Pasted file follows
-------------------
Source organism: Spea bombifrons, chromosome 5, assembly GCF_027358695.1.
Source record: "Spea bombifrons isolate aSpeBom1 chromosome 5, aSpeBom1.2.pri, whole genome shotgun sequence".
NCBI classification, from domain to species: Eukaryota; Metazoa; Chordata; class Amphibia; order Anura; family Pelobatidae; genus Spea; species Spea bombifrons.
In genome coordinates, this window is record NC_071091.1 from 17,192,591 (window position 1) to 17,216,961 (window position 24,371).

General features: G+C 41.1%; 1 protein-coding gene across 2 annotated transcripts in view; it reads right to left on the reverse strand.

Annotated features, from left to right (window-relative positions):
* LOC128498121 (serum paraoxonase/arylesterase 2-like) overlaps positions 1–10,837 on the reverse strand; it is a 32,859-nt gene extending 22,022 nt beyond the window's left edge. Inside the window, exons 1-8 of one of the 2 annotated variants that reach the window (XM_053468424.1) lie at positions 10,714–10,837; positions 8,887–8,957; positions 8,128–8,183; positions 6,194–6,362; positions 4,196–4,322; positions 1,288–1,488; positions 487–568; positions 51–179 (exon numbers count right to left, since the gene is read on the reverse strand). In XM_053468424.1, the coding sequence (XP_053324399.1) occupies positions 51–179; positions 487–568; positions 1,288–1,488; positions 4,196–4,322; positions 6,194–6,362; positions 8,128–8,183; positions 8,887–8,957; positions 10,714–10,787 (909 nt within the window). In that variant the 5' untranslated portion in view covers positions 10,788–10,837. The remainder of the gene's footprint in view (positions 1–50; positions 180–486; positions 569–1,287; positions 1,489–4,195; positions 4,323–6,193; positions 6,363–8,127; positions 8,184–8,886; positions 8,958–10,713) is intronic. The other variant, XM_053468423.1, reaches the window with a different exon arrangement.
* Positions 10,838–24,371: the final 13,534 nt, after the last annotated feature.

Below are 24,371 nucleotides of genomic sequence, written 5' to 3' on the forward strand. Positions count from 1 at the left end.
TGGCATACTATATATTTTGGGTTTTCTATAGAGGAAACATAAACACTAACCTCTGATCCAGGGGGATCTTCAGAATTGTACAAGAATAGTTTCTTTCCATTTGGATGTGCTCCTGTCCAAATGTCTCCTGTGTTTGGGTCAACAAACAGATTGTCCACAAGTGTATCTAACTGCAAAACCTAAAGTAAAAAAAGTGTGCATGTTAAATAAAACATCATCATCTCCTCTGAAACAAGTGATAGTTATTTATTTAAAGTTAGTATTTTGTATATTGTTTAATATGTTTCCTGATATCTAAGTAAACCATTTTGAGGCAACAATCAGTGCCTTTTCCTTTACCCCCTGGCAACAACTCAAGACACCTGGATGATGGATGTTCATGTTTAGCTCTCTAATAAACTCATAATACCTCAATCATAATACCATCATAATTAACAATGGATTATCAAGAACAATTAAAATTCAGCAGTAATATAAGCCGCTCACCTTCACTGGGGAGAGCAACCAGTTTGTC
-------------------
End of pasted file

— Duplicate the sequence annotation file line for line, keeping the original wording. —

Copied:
Source organism: Spea bombifrons, chromosome 5, assembly GCF_027358695.1.
Source record: "Spea bombifrons isolate aSpeBom1 chromosome 5, aSpeBom1.2.pri, whole genome shotgun sequence".
NCBI classification, from domain to species: Eukaryota; Metazoa; Chordata; class Amphibia; order Anura; family Pelobatidae; genus Spea; species Spea bombifrons.
In genome coordinates, this window is record NC_071091.1 from 17,192,591 (window position 1) to 17,216,961 (window position 24,371).

General features: G+C 41.1%; 1 protein-coding gene across 2 annotated transcripts in view; it reads right to left on the reverse strand.

Annotated features, from left to right (window-relative positions):
* LOC128498121 (serum paraoxonase/arylesterase 2-like) overlaps positions 1–10,837 on the reverse strand; it is a 32,859-nt gene extending 22,022 nt beyond the window's left edge. Inside the window, exons 1-8 of one of the 2 annotated variants that reach the window (XM_053468424.1) lie at positions 10,714–10,837; positions 8,887–8,957; positions 8,128–8,183; positions 6,194–6,362; positions 4,196–4,322; positions 1,288–1,488; positions 487–568; positions 51–179 (exon numbers count right to left, since the gene is read on the reverse strand). In XM_053468424.1, the coding sequence (XP_053324399.1) occupies positions 51–179; positions 487–568; positions 1,288–1,488; positions 4,196–4,322; positions 6,194–6,362; positions 8,128–8,183; positions 8,887–8,957; positions 10,714–10,787 (909 nt within the window). In that variant the 5' untranslated portion in view covers positions 10,788–10,837. The remainder of the gene's footprint in view (positions 1–50; positions 180–486; positions 569–1,287; positions 1,489–4,195; positions 4,323–6,193; positions 6,363–8,127; positions 8,184–8,886; positions 8,958–10,713) is intronic. The other variant, XM_053468423.1, reaches the window with a different exon arrangement.
* Positions 10,838–24,371: the final 13,534 nt, after the last annotated feature.

Below are 24,371 nucleotides of genomic sequence, written 5' to 3' on the forward strand. Positions count from 1 at the left end.
TGGCATACTATATATTTTGGGTTTTCTATAGAGGAAACATAAACACTAACCTCTGATCCAGGGGGATCTTCAGAATTGTACAAGAATAGTTTCTTTCCATTTGGATGTGCTCCTGTCCAAATGTCTCCTGTGTTTGGGTCAACAAACAGATTGTCCACAAGTGTATCTAACTGCAAAACCTAAAGTAAAAAAAGTGTGCATGTTAAATAAAACATCATCATCTCCTCTGAAACAAGTGATAGTTATTTATTTAAAGTTAGTATTTTGTATATTGTTTAATATGTTTCCTGATATCTAAGTAAACCATTTTGAGGCAACAATCAGTGCCTTTTCCTTTACCCCCTGGCAACAACTCAAGACACCTGGATGATGGATGTTCATGTTTAGCTCTCTAATAAACTCATAATACCTCAATCATAATACCATCATAATTAACAATGGATTATCAAGAACAATTAAAATTCAGCAGTAATATAAGCCGCTCACCTTCACTGGGGAGAGCAACCAGTTTGTC